Mike Pompeo appeared to rattle markets a bit on Tuesday morning during remarks carried by various media outlets.
Trump’s top diplomat weighed in on a variety of geopolitical issues, including, of course, Hong Kong. “A peaceful resolution would be best for China”, Pompeo said, adding that Beijing “should respect Hong Kong people’s right to speak”.
Although the Secretary of State said he anticipates talks with the Chinese will continue “at least over the phone” for the next week or two, he emphasized the national security risk posed by Huawei. His comments come a day after Wilbur Ross granted a 90-day reprieve for US businesses to keep dealing with the company.
Pompeo noted that Huawei isn’t the only Chinese company that poses a threat to the US, a comment which should surprise nobody considering the US has already sought to blacklist at least a half-dozen companies and all manner of subsidiaries and associated entities.
Expounding a bit on Hong Kong in an interview with CNBC, Pompeo suggested striking a trade deal with Beijing would be considerably more difficult in there was a violent resolution to the civil unrest.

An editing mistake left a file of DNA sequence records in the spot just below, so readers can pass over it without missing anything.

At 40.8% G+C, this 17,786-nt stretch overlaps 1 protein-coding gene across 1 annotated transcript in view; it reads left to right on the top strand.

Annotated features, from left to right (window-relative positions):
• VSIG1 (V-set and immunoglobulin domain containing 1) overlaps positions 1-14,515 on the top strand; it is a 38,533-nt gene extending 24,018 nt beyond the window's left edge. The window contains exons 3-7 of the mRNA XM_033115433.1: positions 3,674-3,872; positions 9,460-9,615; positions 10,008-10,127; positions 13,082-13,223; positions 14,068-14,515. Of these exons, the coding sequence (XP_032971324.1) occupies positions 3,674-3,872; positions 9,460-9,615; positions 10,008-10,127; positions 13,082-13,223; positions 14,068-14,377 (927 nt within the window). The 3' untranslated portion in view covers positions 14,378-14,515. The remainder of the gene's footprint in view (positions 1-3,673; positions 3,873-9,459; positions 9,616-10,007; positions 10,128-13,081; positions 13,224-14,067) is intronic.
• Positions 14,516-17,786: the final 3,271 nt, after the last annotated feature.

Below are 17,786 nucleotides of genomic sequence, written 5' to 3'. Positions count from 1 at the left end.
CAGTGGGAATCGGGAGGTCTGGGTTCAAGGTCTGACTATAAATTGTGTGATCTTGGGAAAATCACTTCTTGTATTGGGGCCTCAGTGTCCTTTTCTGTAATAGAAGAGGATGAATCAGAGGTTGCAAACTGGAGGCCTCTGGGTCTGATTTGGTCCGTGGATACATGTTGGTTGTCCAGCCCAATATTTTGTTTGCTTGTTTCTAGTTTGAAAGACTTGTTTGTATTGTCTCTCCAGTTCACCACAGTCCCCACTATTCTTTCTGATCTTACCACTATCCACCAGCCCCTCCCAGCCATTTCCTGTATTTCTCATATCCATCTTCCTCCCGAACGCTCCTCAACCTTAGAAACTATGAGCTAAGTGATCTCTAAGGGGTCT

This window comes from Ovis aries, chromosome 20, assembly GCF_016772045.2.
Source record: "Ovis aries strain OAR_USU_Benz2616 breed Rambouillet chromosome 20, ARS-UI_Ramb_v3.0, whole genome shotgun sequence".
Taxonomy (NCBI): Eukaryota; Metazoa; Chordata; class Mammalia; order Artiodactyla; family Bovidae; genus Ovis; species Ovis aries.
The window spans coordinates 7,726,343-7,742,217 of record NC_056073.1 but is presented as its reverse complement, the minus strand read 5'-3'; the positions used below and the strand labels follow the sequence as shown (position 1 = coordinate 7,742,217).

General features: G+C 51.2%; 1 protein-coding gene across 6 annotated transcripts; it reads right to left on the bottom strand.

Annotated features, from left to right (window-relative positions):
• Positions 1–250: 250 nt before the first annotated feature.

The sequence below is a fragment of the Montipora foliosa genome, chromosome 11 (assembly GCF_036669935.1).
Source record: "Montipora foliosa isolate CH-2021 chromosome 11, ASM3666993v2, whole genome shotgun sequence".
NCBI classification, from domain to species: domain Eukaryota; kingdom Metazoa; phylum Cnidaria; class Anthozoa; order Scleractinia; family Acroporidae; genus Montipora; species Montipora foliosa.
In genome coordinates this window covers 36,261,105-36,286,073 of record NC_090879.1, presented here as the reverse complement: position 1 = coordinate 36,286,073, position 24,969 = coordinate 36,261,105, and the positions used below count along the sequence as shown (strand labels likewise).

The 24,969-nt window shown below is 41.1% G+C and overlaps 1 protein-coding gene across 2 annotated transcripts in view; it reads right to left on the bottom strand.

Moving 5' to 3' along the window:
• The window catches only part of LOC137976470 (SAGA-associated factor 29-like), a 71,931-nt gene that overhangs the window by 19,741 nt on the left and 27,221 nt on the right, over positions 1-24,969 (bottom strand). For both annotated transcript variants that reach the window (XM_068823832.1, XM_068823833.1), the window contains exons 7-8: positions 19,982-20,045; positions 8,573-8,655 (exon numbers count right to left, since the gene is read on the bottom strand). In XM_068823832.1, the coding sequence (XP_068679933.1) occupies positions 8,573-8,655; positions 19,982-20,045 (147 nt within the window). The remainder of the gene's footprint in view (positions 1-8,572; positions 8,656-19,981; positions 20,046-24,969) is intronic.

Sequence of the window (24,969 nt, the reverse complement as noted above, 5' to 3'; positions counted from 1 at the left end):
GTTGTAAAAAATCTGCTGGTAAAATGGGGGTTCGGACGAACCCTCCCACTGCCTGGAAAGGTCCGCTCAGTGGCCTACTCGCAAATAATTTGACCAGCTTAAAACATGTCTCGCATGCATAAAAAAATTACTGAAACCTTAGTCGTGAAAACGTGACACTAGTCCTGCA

“If it ends in a way that there was violence — the president said something like Tiananmen Square — that it would make it more difficult”, he mused.
The Trump administration has repeatedly played the Tiananmen Square card in 2019 (the 30th anniversary of the dubious historical tragedy). Mike Pence was scheduled to make a speech decrying Beijing’s human rights record over the summer, but it was delayed and ultimately nixed in the interest of striking a trade deal.
“I hope that the trade negotiations move forward, and I hope that Hong Kong is resolved in a peaceful way”, Mike said. “Those would be the best outcomes for both China and the United States”.
That’s just a more diplomatic way of saying what Trump said last week, when he told reporters on the tarmac “I hope nobody gets killed”.
China has repeatedly warned the US against leveraging the Hong Kong situation in the trade talks, and Pompeo’s comments come less than 24 hours after Twitter and Facebook revealed a state-sponsored propaganda campaign linked to Beijing.